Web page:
One hundred and sixteen years ago today, the Wright Brothers made their first flight. This is what Simon Sinek, and others, missed.
First the Wright Brothers. Wilbur, the elder, and Orville arrived at Kitty Hawk, North Carolina through the advice of Joseph Dosher, of the National Weather Service. They had written the Weather Service asking for the windiest places in America. They desired a lot of wind and the sands of Kitty Hawk provided it in abundance. It also provided a soft-landing surface for a planned landing, or crash, should it occur.
They had arrived in Kitty Hawk several years earlier, honing their aeronautical skills flying gliders off the sand dunes. On this day, December 17, they were going to try powered flight, again, in their heavier than air flying machine. They had crashed several days earlier.
Due to a coin flip, Orville won the honor of being the first to attempt to fly this day. Several lifeguards helped carry the craft from the makeshift hangar in which the Wrights operated while in the dunes. Four men and one boy were in attendance.
Kill Devil Hill was the precise location where the rail track lay at Kitty Hawk. Orville rested, belly first–like a sled rider, in their flying machine. Down the rail he rumbled, Wilbur steadied the wing, then it happened, the Wright Flyer I went airborne. For the next 12 seconds over 120 feet Orville Wright flew the first heavier than air flying machine.
The Wright Flyer I flew three more times that day. While returning the craft to the hanger, a gust of wind caught the wing. The aircraft tumbled across the beach, badly damaged, never to fly again. But they had done it, they had flown!
Second Simon Sinek. Simon Sinek is a well know thought leader in the business world. His TED talks have been seen by millions. Sinek has a charismatic speaking style that grabs the hearer’s attention. He makes powerful points and then provided anecdotes to back them up. Sinek has a well-earned reputation.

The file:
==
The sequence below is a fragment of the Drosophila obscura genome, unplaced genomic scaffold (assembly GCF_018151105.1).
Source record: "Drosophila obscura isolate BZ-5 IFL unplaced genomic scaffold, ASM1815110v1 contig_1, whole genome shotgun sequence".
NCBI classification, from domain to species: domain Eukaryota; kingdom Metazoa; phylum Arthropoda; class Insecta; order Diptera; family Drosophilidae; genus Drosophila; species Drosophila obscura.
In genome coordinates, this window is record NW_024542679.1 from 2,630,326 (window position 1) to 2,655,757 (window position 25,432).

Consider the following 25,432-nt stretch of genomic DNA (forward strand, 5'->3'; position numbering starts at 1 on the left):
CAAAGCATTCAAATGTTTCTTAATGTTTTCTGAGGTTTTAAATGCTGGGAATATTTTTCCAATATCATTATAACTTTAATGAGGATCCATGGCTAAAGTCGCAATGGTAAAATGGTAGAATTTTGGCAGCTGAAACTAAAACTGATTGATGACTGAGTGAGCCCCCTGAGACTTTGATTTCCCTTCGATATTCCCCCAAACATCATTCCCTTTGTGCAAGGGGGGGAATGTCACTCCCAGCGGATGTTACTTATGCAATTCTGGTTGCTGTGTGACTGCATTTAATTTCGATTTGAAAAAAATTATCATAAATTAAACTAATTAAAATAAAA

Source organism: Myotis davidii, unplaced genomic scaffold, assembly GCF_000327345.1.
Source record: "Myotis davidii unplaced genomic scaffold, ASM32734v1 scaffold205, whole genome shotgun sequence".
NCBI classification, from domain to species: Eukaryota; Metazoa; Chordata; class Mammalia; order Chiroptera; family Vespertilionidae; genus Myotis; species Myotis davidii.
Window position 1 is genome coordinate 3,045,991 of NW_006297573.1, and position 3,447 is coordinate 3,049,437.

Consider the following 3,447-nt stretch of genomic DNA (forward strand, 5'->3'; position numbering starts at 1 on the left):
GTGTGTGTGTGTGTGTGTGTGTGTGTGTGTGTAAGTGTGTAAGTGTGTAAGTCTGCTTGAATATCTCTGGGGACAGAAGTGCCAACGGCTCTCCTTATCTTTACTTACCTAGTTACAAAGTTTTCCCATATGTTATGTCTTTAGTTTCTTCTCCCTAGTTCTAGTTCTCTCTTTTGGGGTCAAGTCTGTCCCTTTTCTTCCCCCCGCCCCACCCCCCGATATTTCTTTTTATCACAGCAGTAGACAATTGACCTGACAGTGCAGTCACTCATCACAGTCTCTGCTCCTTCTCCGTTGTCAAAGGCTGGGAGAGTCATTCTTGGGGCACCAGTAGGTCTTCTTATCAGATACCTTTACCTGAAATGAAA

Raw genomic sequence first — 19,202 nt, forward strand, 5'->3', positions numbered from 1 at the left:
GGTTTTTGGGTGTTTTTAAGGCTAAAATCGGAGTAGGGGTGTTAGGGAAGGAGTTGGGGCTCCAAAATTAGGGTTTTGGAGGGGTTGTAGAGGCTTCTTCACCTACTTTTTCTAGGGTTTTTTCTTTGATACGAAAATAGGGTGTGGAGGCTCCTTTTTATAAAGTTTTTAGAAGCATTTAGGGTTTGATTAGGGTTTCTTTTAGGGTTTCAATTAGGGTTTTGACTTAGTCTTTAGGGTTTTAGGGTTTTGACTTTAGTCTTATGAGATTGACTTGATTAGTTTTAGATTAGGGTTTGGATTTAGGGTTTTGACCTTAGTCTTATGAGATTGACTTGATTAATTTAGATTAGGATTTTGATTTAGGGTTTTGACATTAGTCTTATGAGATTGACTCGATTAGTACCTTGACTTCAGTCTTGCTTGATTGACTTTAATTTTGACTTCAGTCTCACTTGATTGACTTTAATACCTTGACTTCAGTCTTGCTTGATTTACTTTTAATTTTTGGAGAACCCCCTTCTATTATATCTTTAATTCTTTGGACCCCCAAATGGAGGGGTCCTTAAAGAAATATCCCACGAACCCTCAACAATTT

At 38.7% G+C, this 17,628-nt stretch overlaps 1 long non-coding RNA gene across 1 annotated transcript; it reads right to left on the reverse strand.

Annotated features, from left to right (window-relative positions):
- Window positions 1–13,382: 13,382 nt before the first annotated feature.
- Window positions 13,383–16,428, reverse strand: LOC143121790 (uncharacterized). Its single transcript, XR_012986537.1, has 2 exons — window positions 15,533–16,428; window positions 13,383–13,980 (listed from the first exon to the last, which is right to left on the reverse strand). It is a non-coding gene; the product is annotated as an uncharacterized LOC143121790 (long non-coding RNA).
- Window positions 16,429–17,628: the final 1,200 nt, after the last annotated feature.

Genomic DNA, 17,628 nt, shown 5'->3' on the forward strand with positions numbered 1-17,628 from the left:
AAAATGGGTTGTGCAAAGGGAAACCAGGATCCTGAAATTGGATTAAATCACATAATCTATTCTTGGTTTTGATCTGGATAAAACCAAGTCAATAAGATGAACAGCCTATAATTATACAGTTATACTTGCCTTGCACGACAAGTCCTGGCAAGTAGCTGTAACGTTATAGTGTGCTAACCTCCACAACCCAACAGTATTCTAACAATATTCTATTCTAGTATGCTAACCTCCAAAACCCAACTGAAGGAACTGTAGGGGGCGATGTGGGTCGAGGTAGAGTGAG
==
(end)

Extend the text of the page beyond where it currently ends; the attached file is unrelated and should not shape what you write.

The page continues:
I commend Sinek for both his speaking style and his points, they are very helpful. However, where I take exception, is that his anecdotal stories sometimes fall short in accuracy. This flaw does not necessarily invalidate his powerful point, but I believe it certainly detracts from his message. Such is the case in, perhaps, his most popular talk, Know Your Why
In the talk, Sinek contrasts the Wright Brothers to Samuel Pierpont Langley. Langley had assembled a large team and garnered large sums of United States Government funds to build the first airplane. One of his last attempts at being first, ended in the craft going nose first into the Potomac River on December 8. Langley failed, whereas as the self-funded, private duo of the Wright Brothers succeeded. That should tell us something of the efficacy of large government programs.
More germane to this blog is Sinek’s point that Langley and his team were in it for the riches. Sinek says the Wright Brothers and their people/team were in it for the belief that it would change the course of the world. This is where Sinek slides. The Wright Brothers had no team, they had no people. They were the team.
Granted, their mechanic Charlie Taylor had made the engine on the craft, and their sister, Katharine, would later win over the high society circles of Europe during Wilbur’s tour of France in 1908. But for now, there was not a team. It was simply Wilbur and Orville Wright.
It is this day, we salute the brothers for their perseverance, ingenuity, and determination to be the first to master heavier than air flight. Kitty Hawk, North Carolina, December 17, 1903.
Langley has an Air Force Base named after him, while the Wright Brothers are famous, world-wide.